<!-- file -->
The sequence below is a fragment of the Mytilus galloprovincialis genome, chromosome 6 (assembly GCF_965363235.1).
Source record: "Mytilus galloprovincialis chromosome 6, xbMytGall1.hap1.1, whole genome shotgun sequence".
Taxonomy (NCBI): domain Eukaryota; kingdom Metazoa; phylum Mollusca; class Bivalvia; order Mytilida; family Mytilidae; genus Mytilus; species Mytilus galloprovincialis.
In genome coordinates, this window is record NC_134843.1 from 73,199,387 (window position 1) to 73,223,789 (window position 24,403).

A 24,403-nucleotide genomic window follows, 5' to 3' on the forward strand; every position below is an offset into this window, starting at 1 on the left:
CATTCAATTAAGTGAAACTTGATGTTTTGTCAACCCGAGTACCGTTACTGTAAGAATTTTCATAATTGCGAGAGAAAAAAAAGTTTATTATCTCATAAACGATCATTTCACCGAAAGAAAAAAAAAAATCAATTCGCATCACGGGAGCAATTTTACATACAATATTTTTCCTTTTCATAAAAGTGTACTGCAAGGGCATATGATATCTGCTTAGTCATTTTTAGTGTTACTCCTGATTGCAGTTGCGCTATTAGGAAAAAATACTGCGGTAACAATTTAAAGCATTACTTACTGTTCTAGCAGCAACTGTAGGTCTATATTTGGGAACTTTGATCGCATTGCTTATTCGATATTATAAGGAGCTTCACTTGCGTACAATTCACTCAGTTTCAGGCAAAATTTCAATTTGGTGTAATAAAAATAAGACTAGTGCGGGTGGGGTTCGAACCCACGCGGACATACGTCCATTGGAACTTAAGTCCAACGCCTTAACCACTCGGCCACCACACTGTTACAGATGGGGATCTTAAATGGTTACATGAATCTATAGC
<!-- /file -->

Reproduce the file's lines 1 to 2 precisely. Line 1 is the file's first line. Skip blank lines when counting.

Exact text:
The sequence below is a fragment of the Mytilus galloprovincialis genome, chromosome 6 (assembly GCF_965363235.1).
Source record: "Mytilus galloprovincialis chromosome 6, xbMytGall1.hap1.1, whole genome shotgun sequence".